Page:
Ken Myers remembered, as a youngster, the vast numbers of Monarchs which passed through Ohio every year. Now, these fragile butterflies, which migrate over 2,800 miles to Mexico each fall, are endangered by roadside mowing and spraying, genetically modified crops, and urban sprawl. I described the place to Mr. Myers, a meadow south of the east end of Hayes Street bridge, just past the Sandusky River embankment. It frustrated me because hundreds of Monarch eggs and caterpillars are destroyed each time the city mows there. Several hundred milkweed plants grow in the area and the females lay their eggs upon it because it’s the only plant the caterpillars feed upon.

Mr. Myers met me at the site with the supervisors of the Fremont Parks and Street Departments. The 8,000 sq. foot area had been mowed, but new milkweed shoots were sprouting. As if on cue, a beautiful orange and black female Monarch butterfly appeared and glided to a milkweed shoot in
front of us. She gently deposited one of her 300 eggs underneath a leaf and then floated in the breeze to the next one. While we looked on, she visited dozens of Milkweeds. Ken Myers and the supervisors were apparently impressed! They agreed that the area was not to be mowed or sprayed with herbicides and that the city applies for a Monarch Waystation certificate. The City of Fremont received an approved certificate No. 829 and is included in the International Monarch Waystation Registry. (Left photo)

Then, there’s Hayley Wilson, age 5 (Below photo), who will start first grade this fall at Sacred Heart Elementary School in Fremont, Ohio. Her parents, Ed and Sherry Wilson, co-owners of Fremont’s Depot Pizza & Tavern, said that Hayley grew fascinated with Monarch butterflies when she raised one from an egg several years ago. So far this year, Hayley has raised and released 9 Monarchs and still has one chrysalis and 16 caterpillars.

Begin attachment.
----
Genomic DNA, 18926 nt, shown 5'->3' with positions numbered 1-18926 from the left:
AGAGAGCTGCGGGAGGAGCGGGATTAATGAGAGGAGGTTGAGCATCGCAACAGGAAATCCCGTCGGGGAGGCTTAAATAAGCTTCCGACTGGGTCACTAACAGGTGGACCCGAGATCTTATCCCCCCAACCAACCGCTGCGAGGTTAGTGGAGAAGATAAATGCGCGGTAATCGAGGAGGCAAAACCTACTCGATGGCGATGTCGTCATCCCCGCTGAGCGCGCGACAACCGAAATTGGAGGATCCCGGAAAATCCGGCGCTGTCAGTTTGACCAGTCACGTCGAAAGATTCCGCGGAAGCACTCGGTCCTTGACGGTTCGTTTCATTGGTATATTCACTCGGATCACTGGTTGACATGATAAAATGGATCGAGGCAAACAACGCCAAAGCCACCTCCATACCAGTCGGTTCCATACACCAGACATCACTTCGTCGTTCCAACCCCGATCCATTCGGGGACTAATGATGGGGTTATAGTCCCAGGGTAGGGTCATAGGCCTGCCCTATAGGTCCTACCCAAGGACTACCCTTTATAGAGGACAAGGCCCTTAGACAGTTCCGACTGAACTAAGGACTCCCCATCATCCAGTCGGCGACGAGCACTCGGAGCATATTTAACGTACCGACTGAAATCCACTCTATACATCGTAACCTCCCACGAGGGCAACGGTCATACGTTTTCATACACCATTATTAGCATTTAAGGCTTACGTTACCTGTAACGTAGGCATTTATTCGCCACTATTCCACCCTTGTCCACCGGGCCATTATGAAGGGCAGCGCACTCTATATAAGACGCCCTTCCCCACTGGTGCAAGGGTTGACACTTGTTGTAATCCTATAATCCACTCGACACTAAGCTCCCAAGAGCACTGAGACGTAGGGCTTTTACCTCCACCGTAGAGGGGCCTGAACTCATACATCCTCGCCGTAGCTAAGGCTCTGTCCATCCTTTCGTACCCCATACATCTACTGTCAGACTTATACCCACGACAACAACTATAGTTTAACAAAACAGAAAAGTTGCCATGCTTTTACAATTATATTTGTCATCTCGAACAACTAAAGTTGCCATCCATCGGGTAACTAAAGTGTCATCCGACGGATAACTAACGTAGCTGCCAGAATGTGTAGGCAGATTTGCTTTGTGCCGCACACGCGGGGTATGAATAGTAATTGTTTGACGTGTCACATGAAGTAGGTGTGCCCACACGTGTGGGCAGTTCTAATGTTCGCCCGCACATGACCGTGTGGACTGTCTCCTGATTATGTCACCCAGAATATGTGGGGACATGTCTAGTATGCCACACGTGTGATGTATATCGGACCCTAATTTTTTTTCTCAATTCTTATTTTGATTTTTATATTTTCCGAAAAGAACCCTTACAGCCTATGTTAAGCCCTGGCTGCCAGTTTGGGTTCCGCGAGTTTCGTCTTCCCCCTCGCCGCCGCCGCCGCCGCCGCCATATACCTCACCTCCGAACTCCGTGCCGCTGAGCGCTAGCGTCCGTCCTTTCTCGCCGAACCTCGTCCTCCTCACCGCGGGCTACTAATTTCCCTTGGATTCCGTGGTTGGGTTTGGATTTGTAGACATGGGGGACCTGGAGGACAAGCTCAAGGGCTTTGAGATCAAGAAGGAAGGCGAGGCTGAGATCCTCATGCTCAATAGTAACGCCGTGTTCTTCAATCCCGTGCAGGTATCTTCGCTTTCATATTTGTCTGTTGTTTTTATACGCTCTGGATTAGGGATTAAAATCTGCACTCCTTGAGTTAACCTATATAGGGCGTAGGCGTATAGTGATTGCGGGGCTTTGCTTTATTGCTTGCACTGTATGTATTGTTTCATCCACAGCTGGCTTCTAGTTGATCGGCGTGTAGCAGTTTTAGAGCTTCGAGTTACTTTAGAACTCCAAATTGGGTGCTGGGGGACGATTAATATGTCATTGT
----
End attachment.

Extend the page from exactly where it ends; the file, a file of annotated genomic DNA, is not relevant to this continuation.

There’s also Sue Strohl, who works in Fremont Memorial Hospital’s surgery department. She plants milkweed in her yard to attract Monarchs, then collects the eggs, raises and releases them.

Each fall, hundreds of millions of monarch butterflies migrate from the United States and Canada to over-wintering areas in Mexico where they wait out the winter until conditions favor a return flight in the spring. The monarch migration is truly one of the world's greatest natural wonders and it’s nice to know that the City of Fremont, Hayley Wilson and Sue Strohl are contributing to Monarch conservation and helping to assure their preservation and the continuation of the spectacular Monarch migration phenomena.

Searched our side yard at Monarch Waystation No. 613. I collected 13 Monarch eggs off the Swamp Milkweed (Photo below), none off the Common Milkweed. Also collected 5 parisitized Monarch eggs, where the transparent egg shell was intact, but the innards eaten out. A small slit showed where the parisite invaded. This morning 4 eggs hatched in my "incubator" (plastic aquarium), and 4 eggs hatched into caterpillar "hatchlings" this afternoon. Here's a tally of observations I made so far this year:

Total Monarch seen everywhere= 15
(Not many!)
Total eggs collected = 102
Current eggs in "incubator" aquarium = 56
Total eggs hatched = 33
Current hatchlings(caterpillars in 1st. instar) = 27
Total caterpillars (hatchlings + cats past 1st. instar)= 39
Current cats = 12
Total Fatalities= 27
(Most have been parisite that leaves shell intact but sucks out contents)
Total chrysalis’ = 8
Current chrysalis’= 7
Total Monarchs released = 1 M= 0 F= 0 DK = 1
Projected Monarch release (hatchlings + cats + chrysalis') = 46

The Swamp Milkweed planted at Waystation No. 613 has a beautiful flower and its fragrance is like a Lilac on steroids! It makes a nice, attractive flower to have in your yard. Hopefully, garden centers will begin growing and selling these aromatic plants on a large scale. What a boost to the Monarch butterfly that would be.